The overall prevalence of NSAIDs hypersensitivity ranges from 0.6 to 6%, depending on the analyzed population, method of assessment and type of reaction2. An epidemiological study performed in Portugal, revealed that 2% of the general adult population has self ‑ reported hypersensitivy to NSAIDs7. NSAIDs have been considered as the most common cause of anaphylaxis induced by drugs. Considering a drug ‑ induced anaphylaxis survey during a 4 ‑ year period in Portuguese allergy departments, NSAIDs were responsible for 48% of all cases (aspirin, diclofenac and ibuprofen are the main culprits)3. Similar results were found in a 6 ‑ year observational study performed in a Spanish tertiary hospital, in which NSAIDs were responsible for 49% of the anaphylactic reactions (dipyrone, aspirin and diclofenac as main culprits)8. Comparing to a previous study describing a decade review of reactions reported to the Portuguese Pharmacovigilance Authority, NSAIDs were the culprit drugs in 13% of cases (after antibiotics)9. In the same study, a subgroup analysis in the pediatric population showed that NSAIDs/acetaminophen accounted for 7% of the reported cases9.

Additionally, and according to the Online Latin American Survey on Anaphylaxis (OLASA), NSAIDs were the culprit agents in 73% of the drug ‑ induced anaphylaxis10.

Hypersensitivity reactions to NSAIDs appear to be more prevalent among asthmatic patients ranging from 4 to 21%. Chronic rhinosinusitis with nasal polyps, severe asthma, female gender and/or atopy are associated with higher prevalence of NSAIDs hypersensitivity2.

Cutaneous manifestations are less frequent (0.3%) in the general population without allergic disease11. On the other hand, in chronic urticaria, NSAIDs might cause a disease exacerbation in up to 40% of patients. This is a dose ‑ dependent effect , more prone to occur in cases with poorly controlled chronic urticaria. Despite most of patients suffering from spontaneous chronic urticaria, other types of urticaria might be affected, such as cholinergic urticaria2.

Cross ‑ reactivity between NSAIDs occurs frequently in patients with cutaneous reactions. Nevertheless, one third of patients are single ‑ reactors (selective reaction).

The NSAIDs commonly involved in this pattern are the pyrazolones (metamizole), ibuprofen, diclofenac, AAS and paracetamol/acetaminophen2.

The prevalence of late reactions is barely known, including maculopapular exanthema (MPE), fixed drug eruption (FDE), contact dermatitis and photosensitivity reactions.

Severe and potential life ‑ threating skin reactions, such as Stevens ‑ Johnson syndrome/toxic epidermal necrolysis (SJS/TEN), acute generalized exanthematous pustulosis (AGEP) and drug reaction with eosinophilia and systemic symptoms (DRESS) are extremely rare2.

All NSAIDs can be involved. Owing to their chemical structure, some groups (naproxen, diclofenac, ketorolac and ibuprofen) have been more frequently implicated in anaphylactic reactions.

Although rare, cases of paracetamol hypersensitivity have been reported, including anaphylaxis, namely in children12,13. Ibuprofen is the most frequent elicitor of urticaria/angioedema or anaphylaxis in children, although paracetamol and pyrazolones have also been implicated14. Despite the low frequency of delayed reactions in children, FDE has been reported with ibuprofen, naproxen, dipyrone, oxicams, nimesulide, and other NSAIDs14.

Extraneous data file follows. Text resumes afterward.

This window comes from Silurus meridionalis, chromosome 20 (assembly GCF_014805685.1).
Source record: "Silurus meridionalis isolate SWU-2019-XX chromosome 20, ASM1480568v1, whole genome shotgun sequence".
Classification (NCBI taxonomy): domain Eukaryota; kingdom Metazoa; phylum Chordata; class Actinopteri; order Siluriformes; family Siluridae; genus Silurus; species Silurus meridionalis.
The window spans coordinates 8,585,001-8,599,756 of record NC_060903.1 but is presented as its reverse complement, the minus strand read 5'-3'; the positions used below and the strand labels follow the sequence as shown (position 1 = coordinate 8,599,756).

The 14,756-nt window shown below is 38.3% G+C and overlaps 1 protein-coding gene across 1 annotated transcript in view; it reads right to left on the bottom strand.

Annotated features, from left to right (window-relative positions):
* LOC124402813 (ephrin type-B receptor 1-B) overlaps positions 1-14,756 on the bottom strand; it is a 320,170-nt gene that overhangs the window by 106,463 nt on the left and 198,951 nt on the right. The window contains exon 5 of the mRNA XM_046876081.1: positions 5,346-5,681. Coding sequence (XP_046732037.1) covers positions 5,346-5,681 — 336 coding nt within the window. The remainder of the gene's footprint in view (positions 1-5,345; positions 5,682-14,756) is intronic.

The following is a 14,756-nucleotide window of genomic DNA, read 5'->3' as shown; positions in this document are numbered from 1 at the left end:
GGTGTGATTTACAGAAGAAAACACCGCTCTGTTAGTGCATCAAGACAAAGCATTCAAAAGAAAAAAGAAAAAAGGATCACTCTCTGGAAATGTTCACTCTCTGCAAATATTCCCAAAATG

In adults, the drugs more frequently involved in IgE ‑ mediated/immediate reaction are pyrazolones, followed by ibuprofen and diclofenac14.

In a large study with 659 adolescent/adult patients, it was described that 76% had cross ‑ intolerance and the remaining were selective responders15. Among patients with cross ‑ intolerance, urticaria and angioedema were the main symptoms and in a less extent airway involvement, whereas in selective responders there was a predominance of urticaria and/or angioedema, followed by anaphylaxis15.

In extremely rare occasions (0.008%) cyclooxygenase2 selective inhibitors (coxibs) might also be implicated11.



Hypersensitivity reactions to NSAIDs can be classified in different clinical phenotypes, according to clinical manifestations, the presence of an underlying allergic disease, cross ‑ reactivity pattern with other COX ‑ 1 inhibitors and distinct immunological or pharmacological mechanisms.

According to the last proposed classification2, there are three types of nonimmunological reactions (NSAIDs ‑ exacerbated respiratory disease; NSAIDs ‑ exacerbated cutaneous disease; NSAIDs ‑ induced urticaria/angioedema) and two types of immunological mediated reactions (Single ‑ NSAID ‑ induced urticaria/angioedema or anaphylaxis; Single ‑ NSAID ‑ induceddelayed reactions).

NSAIDs exacerbated respiratory disease (NERD): Hypersensitivity reactions induced by aspirin or other NSAIDs with predominant respiratory manifestations (bronchial obstruction, dyspnea, and nasal congestion/rhinorrhea), occurring in patients with an underlying chronic airway respiratory disease (asthma/ rhinosinusitis/ nasal polyps). This clinical association was previously known as the aspirin triad or Widal syndrome. It is more prevalent in female gender (more than 2 to 1) and at least one third of patients are atopic. Typically, these patients develop chronic rhinitis during the third or fourth decade of life, refractory to medical management. The chronic rhinitis evolves into chronic eosinophilic rhinosinusitis with nasal polyposis. Multiple sinus surgeries result in only limited temporary benefit. During the evolution of the sinus disease, asthma appears and persists. Lastly, NSAID ‑ induced respiratory reactions appear, after exposure to these medications.